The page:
Some readers may be familiar with the 2011 case filed by Mr. Louboutin against fashion giants Yves Saint Laurent over the former's US trademark registration for his famous red sole. Here is one of the more well-known representations of the mark, as filed with trademark authorities the world over:
The New York District Court, adopted a view to which fashion lovers might be more inclined – namely that:
"The law should not countenance restraints that would interfere with creativity and stifle competition by one designer, while granting another a monopoly invested with the right to exclude use of an ornamental or functional medium necessary for freest and most productive artistic expression by all engaged in the same enterprise."1
This dictum encapsulates the doctrine of aesthetic functionality. For better or worse, however, the US 2nd Circuit Court of Appeals took a slightly more protectionist approach, stating that the red-coloured outsole had indeed acquired "secondary meaning", drawing the line at mere contrast.
Hence, the 2nd Circuit determined that trademark protection over the red outsole of Louboutin's shoes could only be relied on where the the red outsole did not match the rest of the product.
Those who find this scope of protection outrageous have fresh cause for concern.
In a preliminary ruling earlier this week on the Dutch case of Louboutin v. Van Haren Schoenen,2 the CJEU ruled that:
"Article 3(1)(e)(iii) of Directive 2008/95/EC ... must be interpreted as meaning that a sign consisting of a colour applied to the sole of a high-heeled shoe, such as that at issue in the main proceedings, does not consist exclusively of a 'shape', within the meaning of that provision." 3
To understand why this pronouncement is so important, a full reading of the mentioned A. 3(1)(e)(iii) (now found under A. 4 of the new trademarks directive) is in order:
3(1) The following shall not be registered or, if registered, shall be liable to be declared invalid:
(e) signs which consist exclusively of:
(iii) the shape which gives substantial value to the goods.
The four steps of the legal formula are therefore clear. There must be 1) a sign which 2) consists exclusively of 3) a shape which 4) gives substantial value. All four steps are essential to a finding of inherent irregistrability.
Hence, by determining that the mark filed by Mr. Louboutin in the Netherlands does not "consist exclusively of a 'shape', within the meaning of that provision", the CJEU has determined that even though colour-shape combinations might give substantial value to a given product, they necessarily fail the second criterion of A. 3(1)(e)(iii), and hence can never be refused on this ground, in effect shooting down the most formidable argument invoked against Louboutin's red sole.
The preliminary reference was made by the Dutch courts on the basis of the same trademark illustrated above. The CJEU's decision binds the courts of every EU member state in their interpretation of national law framed on the directive.
A modicum of worry as to what one might expect next would be justified. Hard as it is to imagine that Ferrari S.P.A., for instance, could successfully procure a trademark for the colour red in conjunction with a particular type of automobile design, suddenly it is not as unimaginable as it might have seemed last week.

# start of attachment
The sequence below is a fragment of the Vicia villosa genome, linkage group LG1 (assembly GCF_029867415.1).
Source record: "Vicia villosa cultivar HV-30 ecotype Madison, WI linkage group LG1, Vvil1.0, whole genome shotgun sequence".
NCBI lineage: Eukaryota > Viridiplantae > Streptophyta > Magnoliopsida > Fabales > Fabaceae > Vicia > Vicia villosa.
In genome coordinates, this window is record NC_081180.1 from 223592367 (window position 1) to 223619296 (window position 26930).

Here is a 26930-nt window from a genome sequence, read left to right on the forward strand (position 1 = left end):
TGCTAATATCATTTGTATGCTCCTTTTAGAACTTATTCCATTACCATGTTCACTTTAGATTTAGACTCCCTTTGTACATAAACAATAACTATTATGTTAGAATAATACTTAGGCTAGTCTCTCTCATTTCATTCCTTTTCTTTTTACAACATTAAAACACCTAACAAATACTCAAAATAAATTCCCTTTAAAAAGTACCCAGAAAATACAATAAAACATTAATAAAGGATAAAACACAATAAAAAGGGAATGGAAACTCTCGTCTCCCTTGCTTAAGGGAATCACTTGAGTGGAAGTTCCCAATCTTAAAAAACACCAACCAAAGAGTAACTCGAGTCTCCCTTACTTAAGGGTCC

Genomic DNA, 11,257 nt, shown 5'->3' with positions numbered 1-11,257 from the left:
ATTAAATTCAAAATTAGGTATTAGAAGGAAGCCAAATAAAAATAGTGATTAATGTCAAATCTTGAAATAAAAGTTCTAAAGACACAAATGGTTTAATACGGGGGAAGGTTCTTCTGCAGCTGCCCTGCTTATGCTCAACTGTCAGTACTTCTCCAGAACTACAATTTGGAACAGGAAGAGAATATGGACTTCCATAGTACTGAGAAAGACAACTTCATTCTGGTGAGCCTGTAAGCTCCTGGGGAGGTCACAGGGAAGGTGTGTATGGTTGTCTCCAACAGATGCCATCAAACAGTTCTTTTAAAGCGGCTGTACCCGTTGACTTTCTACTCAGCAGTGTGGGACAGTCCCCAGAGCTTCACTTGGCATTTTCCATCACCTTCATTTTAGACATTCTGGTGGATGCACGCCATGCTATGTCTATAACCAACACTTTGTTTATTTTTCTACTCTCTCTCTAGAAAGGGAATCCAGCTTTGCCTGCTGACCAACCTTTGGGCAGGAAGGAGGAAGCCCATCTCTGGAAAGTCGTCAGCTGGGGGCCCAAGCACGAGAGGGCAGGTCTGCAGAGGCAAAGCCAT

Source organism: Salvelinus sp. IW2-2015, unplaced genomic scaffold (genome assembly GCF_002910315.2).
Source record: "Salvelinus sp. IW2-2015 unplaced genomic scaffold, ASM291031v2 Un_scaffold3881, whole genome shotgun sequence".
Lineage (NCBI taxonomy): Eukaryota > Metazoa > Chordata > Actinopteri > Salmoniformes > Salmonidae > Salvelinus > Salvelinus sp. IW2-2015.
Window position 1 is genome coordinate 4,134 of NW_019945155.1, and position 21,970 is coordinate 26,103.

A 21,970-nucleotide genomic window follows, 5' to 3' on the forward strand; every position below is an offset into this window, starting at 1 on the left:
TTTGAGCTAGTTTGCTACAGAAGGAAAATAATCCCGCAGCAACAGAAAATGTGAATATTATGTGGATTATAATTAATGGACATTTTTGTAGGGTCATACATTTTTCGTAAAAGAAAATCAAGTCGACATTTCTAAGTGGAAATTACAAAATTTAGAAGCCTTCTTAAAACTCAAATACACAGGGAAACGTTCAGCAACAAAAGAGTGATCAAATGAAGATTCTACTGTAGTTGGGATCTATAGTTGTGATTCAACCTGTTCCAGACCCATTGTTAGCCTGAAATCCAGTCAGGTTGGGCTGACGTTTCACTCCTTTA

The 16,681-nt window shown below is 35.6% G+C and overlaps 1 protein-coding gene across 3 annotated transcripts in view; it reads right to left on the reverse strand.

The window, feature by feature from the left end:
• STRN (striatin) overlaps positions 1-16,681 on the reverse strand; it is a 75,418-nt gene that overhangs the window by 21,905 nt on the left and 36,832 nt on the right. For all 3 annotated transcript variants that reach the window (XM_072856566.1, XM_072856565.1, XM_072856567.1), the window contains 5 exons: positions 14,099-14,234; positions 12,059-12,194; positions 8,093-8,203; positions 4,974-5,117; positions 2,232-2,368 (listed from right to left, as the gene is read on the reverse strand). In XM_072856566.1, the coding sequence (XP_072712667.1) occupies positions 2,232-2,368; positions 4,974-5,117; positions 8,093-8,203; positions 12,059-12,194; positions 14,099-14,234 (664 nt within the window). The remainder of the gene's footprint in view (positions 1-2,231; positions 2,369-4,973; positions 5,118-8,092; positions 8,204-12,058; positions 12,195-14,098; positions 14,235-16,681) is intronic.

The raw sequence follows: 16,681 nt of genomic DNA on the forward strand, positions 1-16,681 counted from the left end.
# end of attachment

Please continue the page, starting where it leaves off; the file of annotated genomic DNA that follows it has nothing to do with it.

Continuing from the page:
That said, the requirement for proof of acquired distinctiveness remains a formidable obstacle to the registration of any trademark which is not a distinctive word or logo under the settled body of EU jurisprudence. There is still plenty of discretion left to national courts and trademark offices in restricting the proliferation of shape-colour combination marks. If it is indeed the case that a particular colour is aesthetically functional in the context of the trade, it would seem perfectly logical to exclude that colour from trademark protection on grounds that the colour cannot function effectively as a designation of trade origin. Unless the use of a variety of different colours affords little business advantage in the market for a particular product (in which case aesthetic functionality is a non-issue), or unless a particularly mad head of design were to limit himself to the use of only one or two colours with regard to a specific product shape, it is hard to see any court invoking the CJEU's decision in Louboutin to protect colour marks covering whole-product shapes.
There is, of course, another big question left in the wake of the CJEU's decision in Louboutin: Is the decision applicable in the context of the new law?
Unlike A. 3 of the old Directive 2008/95/EC, the new functionality rule under A. 4 Directive 2015/2436 A. 4 precludes from registration:
"signs which consist exclusively of the shape, or another characteristic, which gives substantial value to the goods"
The words "or another characteristic" (which are absent from the old law) might easily be deemed to encapsulate colours, which arguably reduces the CJEU's decision to one of merely retrospective significance.
A further CJEU ruling will be required before this question is finally put to rest.
 Christian Louboutin v Yves Saint Laurent 778 F. Supp. 2d at 449.
 Ibid para. 28
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